mindful eating
April 11, 2019 | by

Mindfulness is a trendy buzzword these days, making regular appearances on Instagram posts, Facebook, and popular apps like Calm and Headspace. Historically, mindfulness is a Buddhist practice that encourages awareness to what is happening within and around you. With many of us distracted by busy schedules and a growing dependence on smart devices, it makes sense to be more deliberate about practicing mindfulness throughout the day. As a registered dietitian nutritionist, I encourage my patients to bring more attention in the form of mindfulness to their food and eating habits. This practice is called mindful eating.

What is Mindful Eating?

Mindful eating promotes reconnecting to what our bodies are telling us when we make our food choices. It also encourages awareness with what might be influencing our food choices externally. Mindful eating recognizes that we are all born with an internal wisdom that enables us to identify nourishing food as well as recognize physical sensations of hunger and fullness. As a result of our modern world, many of us are disconnected from this inherent ability, which can lead to poor food choices, undereating and overeating.

Mindfulness also acknowledges that there are many reasons why we eat, unrelated to hunger. We often gravitate towards mindless snacking to soothe stress, boredom, loneliness, or sadness. I encourage my patients to take the time to identify the intention behind the eating behavior or food choice, but to do so with curiosity instead of judgement. Acknowledgement of this intention is an important step to regaining connection to internal wisdom.

Strategies for Mindful Eating

Just like other mindfulness strategies, mindful eating is a practice that can take time to develop. Below are some simple strategies to begin your own mindful eating practice:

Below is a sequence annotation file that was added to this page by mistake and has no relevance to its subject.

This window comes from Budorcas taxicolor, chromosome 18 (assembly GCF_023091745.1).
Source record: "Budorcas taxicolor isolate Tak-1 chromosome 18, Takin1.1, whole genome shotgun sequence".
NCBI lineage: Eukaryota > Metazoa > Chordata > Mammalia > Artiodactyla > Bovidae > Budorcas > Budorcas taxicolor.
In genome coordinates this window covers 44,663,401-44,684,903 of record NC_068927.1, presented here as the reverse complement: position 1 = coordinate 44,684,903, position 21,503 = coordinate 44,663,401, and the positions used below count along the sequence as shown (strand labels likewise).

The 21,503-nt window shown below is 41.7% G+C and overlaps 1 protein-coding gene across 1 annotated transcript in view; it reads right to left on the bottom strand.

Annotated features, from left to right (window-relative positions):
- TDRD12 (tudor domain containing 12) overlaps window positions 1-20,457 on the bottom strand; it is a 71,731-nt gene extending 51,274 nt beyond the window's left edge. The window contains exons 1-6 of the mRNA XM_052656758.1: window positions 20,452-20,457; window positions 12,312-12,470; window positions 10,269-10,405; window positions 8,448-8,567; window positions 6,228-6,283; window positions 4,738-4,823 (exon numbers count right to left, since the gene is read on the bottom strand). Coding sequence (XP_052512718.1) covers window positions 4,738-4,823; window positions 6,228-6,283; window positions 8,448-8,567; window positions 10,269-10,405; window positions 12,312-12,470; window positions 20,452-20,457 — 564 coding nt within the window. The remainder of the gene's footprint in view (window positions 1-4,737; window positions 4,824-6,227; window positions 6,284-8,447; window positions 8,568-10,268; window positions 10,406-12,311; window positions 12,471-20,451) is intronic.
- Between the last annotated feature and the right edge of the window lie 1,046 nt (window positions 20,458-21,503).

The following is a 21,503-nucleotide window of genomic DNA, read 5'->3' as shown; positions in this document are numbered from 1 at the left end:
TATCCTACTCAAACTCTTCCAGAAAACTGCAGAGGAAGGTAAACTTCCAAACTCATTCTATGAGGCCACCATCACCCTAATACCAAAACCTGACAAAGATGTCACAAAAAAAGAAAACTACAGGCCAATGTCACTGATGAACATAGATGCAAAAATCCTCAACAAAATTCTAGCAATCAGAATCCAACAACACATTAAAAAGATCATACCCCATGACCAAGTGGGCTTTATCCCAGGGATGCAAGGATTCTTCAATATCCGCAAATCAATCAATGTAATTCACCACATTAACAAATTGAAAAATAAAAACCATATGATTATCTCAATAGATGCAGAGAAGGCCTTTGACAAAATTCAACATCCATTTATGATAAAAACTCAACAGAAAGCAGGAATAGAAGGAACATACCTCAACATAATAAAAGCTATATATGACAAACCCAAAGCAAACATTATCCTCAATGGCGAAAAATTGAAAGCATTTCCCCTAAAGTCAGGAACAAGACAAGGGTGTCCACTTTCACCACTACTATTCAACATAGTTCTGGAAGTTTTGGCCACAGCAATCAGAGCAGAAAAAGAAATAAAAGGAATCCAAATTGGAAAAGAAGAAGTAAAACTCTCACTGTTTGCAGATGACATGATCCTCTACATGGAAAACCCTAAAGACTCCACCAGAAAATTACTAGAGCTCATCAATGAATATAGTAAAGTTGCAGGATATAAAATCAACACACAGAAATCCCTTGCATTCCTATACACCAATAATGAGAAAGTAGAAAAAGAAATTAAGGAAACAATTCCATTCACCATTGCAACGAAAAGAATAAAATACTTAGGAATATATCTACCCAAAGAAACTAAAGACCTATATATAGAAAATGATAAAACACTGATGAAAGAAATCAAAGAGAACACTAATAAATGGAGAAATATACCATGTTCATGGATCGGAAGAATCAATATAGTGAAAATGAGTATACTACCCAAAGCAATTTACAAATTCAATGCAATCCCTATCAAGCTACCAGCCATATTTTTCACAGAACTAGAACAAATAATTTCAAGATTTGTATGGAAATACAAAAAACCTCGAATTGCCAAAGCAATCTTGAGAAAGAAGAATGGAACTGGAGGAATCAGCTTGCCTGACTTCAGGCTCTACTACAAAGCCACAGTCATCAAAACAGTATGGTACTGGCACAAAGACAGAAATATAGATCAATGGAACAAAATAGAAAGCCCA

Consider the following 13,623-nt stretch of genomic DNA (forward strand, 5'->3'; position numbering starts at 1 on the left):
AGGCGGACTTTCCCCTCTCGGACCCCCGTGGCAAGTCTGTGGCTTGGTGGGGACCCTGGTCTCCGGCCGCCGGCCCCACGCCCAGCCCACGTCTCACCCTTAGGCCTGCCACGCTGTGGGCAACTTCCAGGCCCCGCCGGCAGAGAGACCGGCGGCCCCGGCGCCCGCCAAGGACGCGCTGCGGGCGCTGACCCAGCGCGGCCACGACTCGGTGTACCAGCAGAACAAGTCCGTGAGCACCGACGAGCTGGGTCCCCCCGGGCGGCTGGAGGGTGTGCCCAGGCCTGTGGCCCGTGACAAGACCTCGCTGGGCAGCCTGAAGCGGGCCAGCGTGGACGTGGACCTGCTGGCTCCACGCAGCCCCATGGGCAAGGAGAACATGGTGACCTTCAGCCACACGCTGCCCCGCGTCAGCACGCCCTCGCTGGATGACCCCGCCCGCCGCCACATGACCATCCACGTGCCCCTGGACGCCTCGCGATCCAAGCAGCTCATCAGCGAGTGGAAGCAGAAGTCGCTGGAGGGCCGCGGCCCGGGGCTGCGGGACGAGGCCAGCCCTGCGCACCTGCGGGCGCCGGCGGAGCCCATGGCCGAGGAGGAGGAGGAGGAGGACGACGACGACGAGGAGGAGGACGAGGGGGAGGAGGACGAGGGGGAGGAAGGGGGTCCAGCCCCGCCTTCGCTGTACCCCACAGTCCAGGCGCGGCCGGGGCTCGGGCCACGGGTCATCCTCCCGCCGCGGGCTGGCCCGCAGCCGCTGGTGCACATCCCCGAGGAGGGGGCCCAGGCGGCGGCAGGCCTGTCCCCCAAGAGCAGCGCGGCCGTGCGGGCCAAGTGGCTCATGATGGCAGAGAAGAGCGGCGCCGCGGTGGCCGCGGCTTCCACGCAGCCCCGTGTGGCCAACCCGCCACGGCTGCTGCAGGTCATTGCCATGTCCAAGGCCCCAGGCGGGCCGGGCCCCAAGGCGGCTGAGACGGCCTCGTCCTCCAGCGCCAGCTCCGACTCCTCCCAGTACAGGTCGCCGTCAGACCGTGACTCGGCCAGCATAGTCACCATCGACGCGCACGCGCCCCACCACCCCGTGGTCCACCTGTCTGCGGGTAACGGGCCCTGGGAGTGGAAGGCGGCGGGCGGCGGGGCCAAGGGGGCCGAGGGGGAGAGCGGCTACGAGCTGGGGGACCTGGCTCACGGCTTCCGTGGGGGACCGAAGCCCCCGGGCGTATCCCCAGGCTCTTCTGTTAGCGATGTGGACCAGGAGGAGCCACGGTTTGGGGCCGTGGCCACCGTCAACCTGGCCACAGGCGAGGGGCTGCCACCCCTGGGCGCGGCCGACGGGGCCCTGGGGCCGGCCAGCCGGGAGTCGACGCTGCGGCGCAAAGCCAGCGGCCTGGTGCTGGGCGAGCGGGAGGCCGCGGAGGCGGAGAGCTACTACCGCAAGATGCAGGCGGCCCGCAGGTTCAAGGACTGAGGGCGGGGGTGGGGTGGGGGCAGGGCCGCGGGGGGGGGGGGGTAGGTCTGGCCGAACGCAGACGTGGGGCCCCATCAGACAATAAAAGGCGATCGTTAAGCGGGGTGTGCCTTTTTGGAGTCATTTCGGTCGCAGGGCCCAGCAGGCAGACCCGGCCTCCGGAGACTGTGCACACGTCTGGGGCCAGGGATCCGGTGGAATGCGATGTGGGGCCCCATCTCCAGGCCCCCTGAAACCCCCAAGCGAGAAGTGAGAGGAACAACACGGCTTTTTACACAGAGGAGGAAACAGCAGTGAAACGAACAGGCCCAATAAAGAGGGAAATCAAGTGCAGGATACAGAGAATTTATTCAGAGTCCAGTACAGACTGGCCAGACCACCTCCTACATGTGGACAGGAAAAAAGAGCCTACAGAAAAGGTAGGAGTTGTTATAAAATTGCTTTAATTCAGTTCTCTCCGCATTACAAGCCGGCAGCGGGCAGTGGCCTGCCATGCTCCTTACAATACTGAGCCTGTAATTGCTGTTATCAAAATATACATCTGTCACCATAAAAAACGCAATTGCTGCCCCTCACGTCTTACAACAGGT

1. Create a space with limited distraction. Feel free to enjoy your meal with family or friends but avoid eating in front of the TV or using a smart device. As you become more skilled with your practice, it is possible to eat mindfully while watching TV or using a smartphone.
  2. Once you sit down to a meal or reach for a snack, take a moment to identify your intention behind eating. Notice your current emotional state: are you bored, stressed, lonely, sad, or feeling neutral? Are you noticing physiological sensations of hunger like stomach rumbling or increased thoughts related to food?
  3. You can also try identifying your hunger level on a scale of 1 to 10. If you are at a 1, you are ravenous. If you are at a 10, you are overly stuffed. While you are eating, make effort to eat slower than usual. Notice food aroma, texture, and flavors. Once you are finished eating, evaluate your hunger a second time. The goal is to enter a meal at a 3 and leave the meal at a 7.
  4. Remember to practice self-compassion throughout this process. Take note of the internal and external cues you discover while eating mindfully and explore your intentions from a place of curiosity.

Applying the strategies above at one meal a few times per week can facilitate increased awareness related to eating and intention being food choices. If you would like continued support developing a mindful eating practice, schedule an appointment with a registered dietitian or explore the resources below.